What Should I do if my Child breaks or Loses a tooth?
Dental emergencies are very common in children and adolescents. Just like any first aid situation, knowledge, planning, and preparation are key to minimizing pain, discomfort and long-term damage. The most important way to prepare is to find a pediatric dentist for your child for regular check-ups.
After establishing a relationship with your child’s dentist, you will have someone to call during the day and after hours when the need arises. Keep your pediatric dentist’s phone number with other emergency numbers such as the pediatrician, fire, and police departments.
The following instructions are to serve as a planning tool – it is still very important to call your dentist immediately for definitive instructions on how to handle a dental emergency. If the situation is life-threatening, call 911 or visit the ER first!
Prevention is key when it comes to reducing the risk of oral injuries and mouth guards offer a simple and relatively inexpensive solution to minimize the chance of chipping, breaking or knocking out a tooth. Athletes who don’t wear a mouth guard are 60 times more likely to damage their teeth, according to the National Youth Sports Safety Foundation. And while your child may not be required by his or her team to wear a mouth guard, we encourage parents to consider it an essential piece of protective material. An effective mouth guard holds teeth in place allowing your child to speak and breathe normally. A proper fit should cover your children’s teeth and depending on their bite, may cover their gums as well. Stock mouth guards can be purchased at your local drugstore and are ready-to-wear.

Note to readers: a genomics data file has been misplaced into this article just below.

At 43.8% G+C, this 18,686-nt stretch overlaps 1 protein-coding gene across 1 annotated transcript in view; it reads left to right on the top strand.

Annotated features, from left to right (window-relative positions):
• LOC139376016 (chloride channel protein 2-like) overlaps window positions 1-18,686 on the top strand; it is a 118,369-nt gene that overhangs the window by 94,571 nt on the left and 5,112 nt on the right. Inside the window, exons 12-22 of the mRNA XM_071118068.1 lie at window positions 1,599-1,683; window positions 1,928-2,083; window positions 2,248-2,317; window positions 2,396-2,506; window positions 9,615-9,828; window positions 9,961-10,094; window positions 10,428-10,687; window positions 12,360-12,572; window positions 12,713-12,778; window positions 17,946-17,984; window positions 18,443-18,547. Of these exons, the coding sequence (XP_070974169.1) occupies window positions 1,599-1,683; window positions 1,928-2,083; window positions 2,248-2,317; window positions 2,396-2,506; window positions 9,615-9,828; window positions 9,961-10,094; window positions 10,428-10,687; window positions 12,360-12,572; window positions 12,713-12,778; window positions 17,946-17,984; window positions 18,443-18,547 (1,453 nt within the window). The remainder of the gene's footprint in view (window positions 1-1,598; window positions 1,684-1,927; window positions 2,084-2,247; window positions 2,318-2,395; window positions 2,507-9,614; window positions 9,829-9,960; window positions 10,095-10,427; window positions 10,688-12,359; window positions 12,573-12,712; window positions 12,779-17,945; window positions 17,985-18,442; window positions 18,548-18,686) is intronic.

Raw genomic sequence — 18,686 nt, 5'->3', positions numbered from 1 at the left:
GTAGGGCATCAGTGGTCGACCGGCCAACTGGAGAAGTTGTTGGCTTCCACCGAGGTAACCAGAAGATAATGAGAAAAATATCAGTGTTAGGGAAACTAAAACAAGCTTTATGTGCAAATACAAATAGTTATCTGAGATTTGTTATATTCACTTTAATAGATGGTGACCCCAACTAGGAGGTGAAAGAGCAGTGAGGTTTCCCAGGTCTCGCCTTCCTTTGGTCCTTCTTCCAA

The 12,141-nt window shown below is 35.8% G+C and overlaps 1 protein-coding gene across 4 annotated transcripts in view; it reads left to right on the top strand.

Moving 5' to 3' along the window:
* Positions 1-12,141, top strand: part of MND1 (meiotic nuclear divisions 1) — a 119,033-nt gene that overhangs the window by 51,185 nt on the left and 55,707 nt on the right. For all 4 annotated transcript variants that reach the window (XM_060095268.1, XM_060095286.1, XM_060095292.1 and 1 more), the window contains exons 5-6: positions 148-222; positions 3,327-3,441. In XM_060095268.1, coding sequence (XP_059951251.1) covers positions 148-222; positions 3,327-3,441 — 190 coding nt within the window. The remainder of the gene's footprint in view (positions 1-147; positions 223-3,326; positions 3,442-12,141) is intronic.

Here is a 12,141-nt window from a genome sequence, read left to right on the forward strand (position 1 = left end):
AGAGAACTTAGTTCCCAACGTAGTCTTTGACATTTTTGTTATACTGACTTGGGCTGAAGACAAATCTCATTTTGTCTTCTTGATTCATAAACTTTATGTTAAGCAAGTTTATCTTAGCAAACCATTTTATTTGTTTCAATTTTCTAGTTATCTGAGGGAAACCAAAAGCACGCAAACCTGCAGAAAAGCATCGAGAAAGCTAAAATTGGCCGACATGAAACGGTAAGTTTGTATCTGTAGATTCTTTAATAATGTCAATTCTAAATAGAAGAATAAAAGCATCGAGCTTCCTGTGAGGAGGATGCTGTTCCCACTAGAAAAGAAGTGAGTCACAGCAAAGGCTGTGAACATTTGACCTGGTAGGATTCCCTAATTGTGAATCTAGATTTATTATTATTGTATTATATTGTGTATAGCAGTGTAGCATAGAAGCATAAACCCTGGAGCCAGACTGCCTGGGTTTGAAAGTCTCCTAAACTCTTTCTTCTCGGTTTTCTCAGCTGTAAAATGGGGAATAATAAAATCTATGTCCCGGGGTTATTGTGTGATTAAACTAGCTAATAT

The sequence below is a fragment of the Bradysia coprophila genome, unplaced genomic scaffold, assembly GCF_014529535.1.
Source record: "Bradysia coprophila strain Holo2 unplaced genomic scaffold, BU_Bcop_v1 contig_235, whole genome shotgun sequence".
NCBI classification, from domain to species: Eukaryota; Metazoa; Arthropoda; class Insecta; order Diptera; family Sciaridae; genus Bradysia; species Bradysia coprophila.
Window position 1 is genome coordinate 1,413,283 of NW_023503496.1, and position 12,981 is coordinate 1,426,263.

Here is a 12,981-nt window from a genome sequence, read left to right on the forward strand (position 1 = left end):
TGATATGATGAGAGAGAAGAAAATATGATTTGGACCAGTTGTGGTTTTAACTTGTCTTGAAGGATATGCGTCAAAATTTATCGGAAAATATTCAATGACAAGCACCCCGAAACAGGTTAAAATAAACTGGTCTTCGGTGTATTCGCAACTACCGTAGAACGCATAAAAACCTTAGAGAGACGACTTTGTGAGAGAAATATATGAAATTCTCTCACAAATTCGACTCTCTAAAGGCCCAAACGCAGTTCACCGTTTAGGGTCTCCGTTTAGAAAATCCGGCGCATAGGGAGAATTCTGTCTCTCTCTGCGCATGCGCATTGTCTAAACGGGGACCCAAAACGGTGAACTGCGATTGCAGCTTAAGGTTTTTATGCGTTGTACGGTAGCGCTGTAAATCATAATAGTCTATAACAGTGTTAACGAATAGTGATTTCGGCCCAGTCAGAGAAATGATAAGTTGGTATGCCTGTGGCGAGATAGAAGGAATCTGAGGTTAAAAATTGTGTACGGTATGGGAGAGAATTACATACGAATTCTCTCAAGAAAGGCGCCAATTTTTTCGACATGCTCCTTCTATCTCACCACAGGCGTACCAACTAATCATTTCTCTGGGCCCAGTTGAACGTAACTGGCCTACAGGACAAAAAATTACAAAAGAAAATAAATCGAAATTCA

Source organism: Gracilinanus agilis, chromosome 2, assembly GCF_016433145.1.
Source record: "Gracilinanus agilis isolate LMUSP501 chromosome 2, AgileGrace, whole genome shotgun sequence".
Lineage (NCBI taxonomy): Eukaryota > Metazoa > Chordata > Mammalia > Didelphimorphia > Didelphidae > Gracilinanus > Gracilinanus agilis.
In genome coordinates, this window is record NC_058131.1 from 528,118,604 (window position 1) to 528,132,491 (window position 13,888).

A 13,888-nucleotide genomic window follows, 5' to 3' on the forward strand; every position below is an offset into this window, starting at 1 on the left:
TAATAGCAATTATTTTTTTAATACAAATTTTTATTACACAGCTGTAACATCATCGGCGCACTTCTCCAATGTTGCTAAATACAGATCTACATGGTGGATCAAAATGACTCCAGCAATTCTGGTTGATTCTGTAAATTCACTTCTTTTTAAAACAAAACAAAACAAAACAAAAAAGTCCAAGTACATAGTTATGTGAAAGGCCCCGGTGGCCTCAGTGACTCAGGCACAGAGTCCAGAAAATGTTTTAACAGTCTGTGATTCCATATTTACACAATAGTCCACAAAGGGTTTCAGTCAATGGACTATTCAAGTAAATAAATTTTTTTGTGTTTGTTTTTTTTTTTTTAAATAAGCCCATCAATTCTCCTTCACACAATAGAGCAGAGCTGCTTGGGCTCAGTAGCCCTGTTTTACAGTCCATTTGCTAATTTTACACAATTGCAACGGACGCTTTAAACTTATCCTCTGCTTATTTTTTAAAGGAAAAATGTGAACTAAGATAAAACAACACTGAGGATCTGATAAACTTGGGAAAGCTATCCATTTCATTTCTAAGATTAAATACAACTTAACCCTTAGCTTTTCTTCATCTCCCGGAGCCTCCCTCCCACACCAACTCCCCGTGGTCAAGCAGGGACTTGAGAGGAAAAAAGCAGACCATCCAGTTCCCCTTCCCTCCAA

Injury to Baby Teeth
Children play hard inside and outside and accidents happen that can result in a baby teeth getting chipped, broken or knocked out. If this happens, contact your pediatric dentist immediately. Quick action can save the tooth and help reduce the need for any major dental work. If the tooth is chipped or broken and you can find the tooth fragment, please bring it with you to the dentist. If the tooth is knocked out, don’t worry about finding the tooth. Baby teeth are not replanted due to the potential damage to permanent developing teeth. In any case, rinse your child’s mouth and apply cold compresses to reduce swelling.
Injury to Permanent Teeth
If a permanent tooth is damaged, similar rules apply. Contact your pediatric dentist immediately and if the office is closed, call the after hours number. If a tooth has been knocked out, try to find it and rinse it in cold water. Do not scrub the tooth or use soap to wash it. If you can, replace the tooth in the socket and hold it there gently with clean gauze or a washcloth. If this can’t be done, place the tooth in a clean container with cold milk and bring it with you to your appointment.
Lip and Tongue Wounds
The human face is an extremely delicate body part. Just think about all of the sensitive nerve endings and tiny blood vessels inside around your mouth. No wonder it hurts and bleeds a lot when cut or damaged.
Not only can blood scare children (and lots of adults) it can cover up more serious injuries. Swelling can set in very quickly and make lips, tongues, and gums look and feel disfigured. Don’t rely on just a visual inspection of the wound.
Clean the area gently with a clean cloth and apply cold compresses to reduce any swelling. If the bleeding can’t be controlled after applying firm but gentle pressure to the area, go to the emergency room or an urgent care center. KidMed is a great after hours urgent care center for kids in Glen Allen and Midlothian.
Call your pediatric dentist to evaluate the lip/tongue, and to confirm that your child’s teeth were not affected by the trauma. Sometimes this just involves a visual inspection. In more serious cases, we may need to x-ray the child’s mouth to look for hidden damage.
Like you, we hate to see our children in pain and scared. Staying calm can help your child stay calm. Usually, the sooner you can get treatment, the better.